I am beginning to think those people are right who say the amount of antisemitism in Britain is exaggerated. I always used to suspect them of downplaying a serious issue, but lately I have been reading the Jewish Chronicle and seeing how hard pressed it is for news.
I could understand editor Stephen Pollard getting upset because some passing bloke on a bike shouted “dirty Jew” at him as he came out of shul, but whereas in my childhood years such incidents were not out of the ordinary,and might have been dealt with by shoving the bloke off his bike, Mr.Pollard thought it was news, and what’s more, required searching for an explanation. He figured the cyclist must have been reading some criticisms of Israel, (by Jewish writers), in the London Review of Books. There’s a deduction for you.
This week I see the JC headlined an “attack” on a Hapoel Tel Aviv supporter in Glasgow for the Celtic match. I was relieved to then read that police said a man was arrested for brandishing a weapon during a confrontation between two groups of men in a Glasgow pub, and said no one had been hurt. All the same, I am sure violence and threats are exceedingly rare in Glasgow pubs, and rival football fans normally embrace in friendship and sing each other’s songs,so perhaps this was an antisemitic incident, and may, as the JC seems to suggest, have had something to do with people waving Palestinian flags at the game. The JC quotes outraged Celtic fans, who of course have never waved flags at football matches before. Still, it is reassuring to know this was the nearest thing the JC could find to a serious incident.
Worse, perhaps, was the evidence the JC was able to report of antisemitism at a pro-Palestinian carol concert. I thought they must have heard a speech or interpreted the words of the alternative carols carefully, but no, it seems that another anonymous person in the street (did he arrive on a bike?), confronted by those charming people from the Zionist Federation outside, made some anti-Jewish remarks.
You may say that is an obvious news story, but it takes a keen ear and journalistic instinct or skills to spot things like that. I mean, how many times have you heard people coming out of a Zionist event or Israel property fair giving you their opinion on Palestinians and Arabs, and what should be done to them, or tell you that “you should have died in Auschwitz”? OK, you may have told your friends about it, but I bet you didn’t rush to write it up as a news story, let alone manage to get it on the JC front-page.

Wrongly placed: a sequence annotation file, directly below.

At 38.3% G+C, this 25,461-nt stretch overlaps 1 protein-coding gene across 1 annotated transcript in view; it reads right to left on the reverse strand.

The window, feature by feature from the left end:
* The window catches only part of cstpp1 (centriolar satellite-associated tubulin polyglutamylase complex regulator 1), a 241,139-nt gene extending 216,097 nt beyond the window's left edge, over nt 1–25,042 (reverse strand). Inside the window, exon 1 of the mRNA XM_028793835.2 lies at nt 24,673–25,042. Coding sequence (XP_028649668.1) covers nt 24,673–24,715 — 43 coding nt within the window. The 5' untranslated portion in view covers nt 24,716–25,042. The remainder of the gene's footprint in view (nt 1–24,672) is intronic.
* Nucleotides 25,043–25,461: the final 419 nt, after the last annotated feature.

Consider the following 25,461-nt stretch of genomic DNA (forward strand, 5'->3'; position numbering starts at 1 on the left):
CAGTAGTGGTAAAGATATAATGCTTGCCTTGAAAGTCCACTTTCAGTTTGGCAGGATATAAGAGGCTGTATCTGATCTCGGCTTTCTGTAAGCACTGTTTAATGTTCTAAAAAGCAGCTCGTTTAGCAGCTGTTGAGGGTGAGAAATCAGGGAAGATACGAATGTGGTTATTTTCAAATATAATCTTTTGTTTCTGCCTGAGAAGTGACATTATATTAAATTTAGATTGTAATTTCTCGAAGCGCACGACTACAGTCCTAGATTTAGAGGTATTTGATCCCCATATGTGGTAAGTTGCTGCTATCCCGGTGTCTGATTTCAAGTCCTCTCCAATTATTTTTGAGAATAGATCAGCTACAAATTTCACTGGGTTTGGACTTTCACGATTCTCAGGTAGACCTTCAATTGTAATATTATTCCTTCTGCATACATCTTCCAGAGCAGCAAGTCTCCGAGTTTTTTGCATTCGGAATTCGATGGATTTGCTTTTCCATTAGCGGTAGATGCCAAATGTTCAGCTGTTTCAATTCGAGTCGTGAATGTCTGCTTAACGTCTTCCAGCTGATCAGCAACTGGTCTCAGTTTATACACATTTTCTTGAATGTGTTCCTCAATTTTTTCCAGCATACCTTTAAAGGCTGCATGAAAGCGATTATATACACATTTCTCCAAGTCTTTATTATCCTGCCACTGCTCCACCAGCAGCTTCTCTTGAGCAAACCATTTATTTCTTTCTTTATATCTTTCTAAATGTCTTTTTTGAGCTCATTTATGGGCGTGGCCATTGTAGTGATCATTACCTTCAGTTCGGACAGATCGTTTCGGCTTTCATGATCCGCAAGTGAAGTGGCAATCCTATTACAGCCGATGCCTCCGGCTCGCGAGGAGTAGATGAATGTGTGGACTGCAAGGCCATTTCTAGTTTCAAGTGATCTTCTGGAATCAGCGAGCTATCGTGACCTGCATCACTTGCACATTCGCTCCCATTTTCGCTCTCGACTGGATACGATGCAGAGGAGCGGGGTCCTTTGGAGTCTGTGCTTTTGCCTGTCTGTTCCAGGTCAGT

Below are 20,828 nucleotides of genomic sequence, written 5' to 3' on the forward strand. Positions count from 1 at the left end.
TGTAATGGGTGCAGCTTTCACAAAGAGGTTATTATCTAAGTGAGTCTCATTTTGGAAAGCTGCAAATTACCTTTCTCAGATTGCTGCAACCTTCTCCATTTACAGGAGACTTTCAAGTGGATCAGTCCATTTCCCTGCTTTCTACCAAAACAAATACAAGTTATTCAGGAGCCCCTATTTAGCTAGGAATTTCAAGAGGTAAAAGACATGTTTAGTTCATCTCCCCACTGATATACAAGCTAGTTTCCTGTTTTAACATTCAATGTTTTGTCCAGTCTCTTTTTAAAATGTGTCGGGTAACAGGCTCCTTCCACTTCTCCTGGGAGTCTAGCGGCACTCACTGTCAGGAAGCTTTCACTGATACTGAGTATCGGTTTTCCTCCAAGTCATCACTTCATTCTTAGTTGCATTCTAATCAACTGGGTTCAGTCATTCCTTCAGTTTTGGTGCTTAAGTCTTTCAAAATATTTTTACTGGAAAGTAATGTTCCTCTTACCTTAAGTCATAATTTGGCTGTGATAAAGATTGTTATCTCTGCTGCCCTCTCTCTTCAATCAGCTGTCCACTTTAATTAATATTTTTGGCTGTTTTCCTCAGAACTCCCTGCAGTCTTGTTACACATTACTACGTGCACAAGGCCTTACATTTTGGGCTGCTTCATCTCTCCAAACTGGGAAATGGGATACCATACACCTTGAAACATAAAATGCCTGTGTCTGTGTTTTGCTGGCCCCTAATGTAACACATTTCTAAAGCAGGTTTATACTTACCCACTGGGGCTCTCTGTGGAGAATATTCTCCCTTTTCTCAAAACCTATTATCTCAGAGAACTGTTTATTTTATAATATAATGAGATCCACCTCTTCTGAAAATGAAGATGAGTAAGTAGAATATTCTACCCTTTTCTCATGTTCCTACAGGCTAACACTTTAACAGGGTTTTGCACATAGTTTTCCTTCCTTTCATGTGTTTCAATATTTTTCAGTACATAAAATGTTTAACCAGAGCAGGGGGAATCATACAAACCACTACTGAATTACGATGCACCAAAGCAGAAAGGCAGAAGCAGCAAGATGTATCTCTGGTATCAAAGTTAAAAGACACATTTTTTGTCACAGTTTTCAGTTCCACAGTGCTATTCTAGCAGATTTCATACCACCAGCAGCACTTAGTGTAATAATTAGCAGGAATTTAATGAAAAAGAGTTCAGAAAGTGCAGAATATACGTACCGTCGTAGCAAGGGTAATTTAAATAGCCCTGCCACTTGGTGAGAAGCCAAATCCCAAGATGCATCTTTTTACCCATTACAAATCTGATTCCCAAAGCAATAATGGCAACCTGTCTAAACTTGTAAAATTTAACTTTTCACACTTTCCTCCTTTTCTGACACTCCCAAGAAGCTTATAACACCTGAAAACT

I once stood on a picket across the road from an Ilford shul where an obnoxious Israeli general was speaking for Jerusalem Day. An Asian woman in shalwar and khemis crossed the road, nothing to do with our demonstration, and one of the shul security people jeered “She must be one of your lot!”, as though this was the most insulting wit he could think of. I remarked about his ignorance, but it never occurred to me to write up the incident as showing what sort of people were at the shul event (though the general had spoken of Palestinians as “cockroaches”).
It takes aptitude, training, and knowing the policy of your paper. If some of us had been sent to get a story about the mayor attending a gay party we’d probably have come back to the Standard office saying we could not get his comments because he was pissed and insulted us and the paper. A skilled man got the insults on tape, and the story ran and ran.
The voice of Anglo-Jewry is almost as good. Not that Stephen Pollard is taken in by false allegations of antisemitism. When a Polish right-wing politician says there’s no need to apologise for a massacre of Jews because Jews did not apologise for Bolshevism, others tried to make something of this, but Stephen Pollard rejected the accusations, pointing out that Mr.Kaminski was not only leader of the Conservative group at Brussels, but a declared friend of Israel.
So short of shouting insults at Mr.Pollard as he goes past on a bike, he is certified kosher. All hail Stephen Pollard, he know’s what what and what’s not!